Ciencia Colombia , Bogotá D.C., Martes, 15 de marzo de 2016 a las 09:11

Felling is terminating the yolombó tree

This millenary tree, a great pollinating agent and characterized for creating soils rich in organic matter is threatened due to human and genetic aspects

UN/DICYT Little was known about this tree of the Proteaceae family (Panopsis suaveolens), identified commonly as the yolombó tree until the 90’s when a Universidad Nacional de Colombia (UNal) research project showed the lack of botanical records in the herbariums of the country.

 

Therefore to become cognizant of the status of this trees of this family including the yolombó, Botanist and Researcher of the UNal Natural Sciences Institute (ICN, for its Spanish acronym) Favio González, and Forest Engineer of the Bogotá José Celestino Mutis Botanical Gardens Fabio Ávila, developed a project funded by the Banco de la República, with the purpose of identifying which species of the Proteaceae family still exist and what is their location.

 

In the research project they identified two main threats over the yolombó tree; one is a genetic aspect and the other a human factor.

 

Regarding the former, some trees are isolated causing endogamy, which is a process where an individual does not have the opportunity to exchange genes with other individuals. In other words produces seeds but “recycles” them with its own genetic material and does not perform crossed pollination with other individuals.

 

Unfortunately with time tree survival is threatened. And for the latter, indiscriminate felling has considerably reduced the population of yolombó trees, because its wood is attractive for sawmills, for its fine and hard wood, and also because it is resistant to moisture; turning this species into an attractive raw material for carpentry.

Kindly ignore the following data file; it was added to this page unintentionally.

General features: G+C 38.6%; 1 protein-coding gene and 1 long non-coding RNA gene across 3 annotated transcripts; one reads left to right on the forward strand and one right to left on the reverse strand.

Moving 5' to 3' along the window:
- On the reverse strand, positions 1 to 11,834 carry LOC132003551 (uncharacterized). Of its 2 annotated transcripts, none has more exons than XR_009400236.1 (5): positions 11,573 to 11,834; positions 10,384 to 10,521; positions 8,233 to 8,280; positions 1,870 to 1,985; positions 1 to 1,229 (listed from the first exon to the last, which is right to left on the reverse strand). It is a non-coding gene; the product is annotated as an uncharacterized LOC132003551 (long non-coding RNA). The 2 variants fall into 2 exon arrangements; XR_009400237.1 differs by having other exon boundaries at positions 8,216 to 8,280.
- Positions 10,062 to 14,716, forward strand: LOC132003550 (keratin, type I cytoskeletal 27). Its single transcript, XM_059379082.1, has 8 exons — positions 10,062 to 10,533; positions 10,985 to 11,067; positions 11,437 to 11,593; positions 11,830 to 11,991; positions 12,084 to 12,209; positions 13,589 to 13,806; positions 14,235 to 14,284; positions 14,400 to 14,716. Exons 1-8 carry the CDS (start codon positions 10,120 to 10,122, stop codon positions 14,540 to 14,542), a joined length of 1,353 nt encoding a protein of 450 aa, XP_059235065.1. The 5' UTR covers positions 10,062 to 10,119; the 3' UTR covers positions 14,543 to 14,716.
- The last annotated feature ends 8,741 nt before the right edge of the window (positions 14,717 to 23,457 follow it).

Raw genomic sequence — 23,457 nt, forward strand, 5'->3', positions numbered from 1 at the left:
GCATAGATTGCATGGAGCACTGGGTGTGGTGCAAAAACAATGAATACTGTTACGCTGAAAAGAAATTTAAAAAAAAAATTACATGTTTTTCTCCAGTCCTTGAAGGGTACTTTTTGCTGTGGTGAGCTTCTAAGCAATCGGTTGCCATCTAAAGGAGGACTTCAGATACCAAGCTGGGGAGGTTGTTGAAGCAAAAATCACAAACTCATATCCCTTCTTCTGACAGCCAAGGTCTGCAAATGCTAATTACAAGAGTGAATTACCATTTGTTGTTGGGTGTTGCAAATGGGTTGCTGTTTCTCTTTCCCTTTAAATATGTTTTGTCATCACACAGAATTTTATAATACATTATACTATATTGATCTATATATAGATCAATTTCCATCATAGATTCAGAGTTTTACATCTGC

Distribution and characteristics

 

The researchers investigated the taxonomical (classification), morphological and ecological novelties of the yolombó tree, which can measure up to 30 mts (98 ft.) high and have leafiness coverage between 8 and 10 square meters.

 

One of the characteristics of the tree is the great amount of biomass (fallen leafs) it produces for the mountain rainforest (between 1,500 and 3,000 mts [4920 -9840 ft]) as this allows the forest floor to develop and not breakdown; furthermore it helps nutrient transfer from the fallen leaves to the floor, stimulating growth of other plant life.

 

According to the researcher an exclusive and distinct feature of the yolombó tree are its flowers, as they blossom from the side and not the top, as more than 300,000 other species of flowering plants. Furthermore they are medium sized (between 1.5 and 4 cm long), funnel formed and when they blossom they can measure up to 2.5 cm. (1 in.) in diameter with bright colors and very prolific.

 

“A blossomed tree has many hanging clusters of open flowers at the same time, which make it an attractive offer for many organisms as many flowers produce nectar,” said González.

 

The research project provided data necessary to become cognizant of distribution, current preservation scenario and tree reproduction strategies. These aspects are crucial for implementing effective preservation strategies from local and regional environmental authorities as well as biologists.

 

Although field work was extensive there is still much exploration work ahead for this native species. For now they can only identify three genera of the Proteaceae (Euplassa, Panopsis and Roupala) family in Colombia. Close to 10 species of the first genera thrive in low-lands of the Orinoquía y Amazonia. Approximately other 50 of the remaining genera are mainly from the Andes and without a doubt the most susceptible regarding preservation.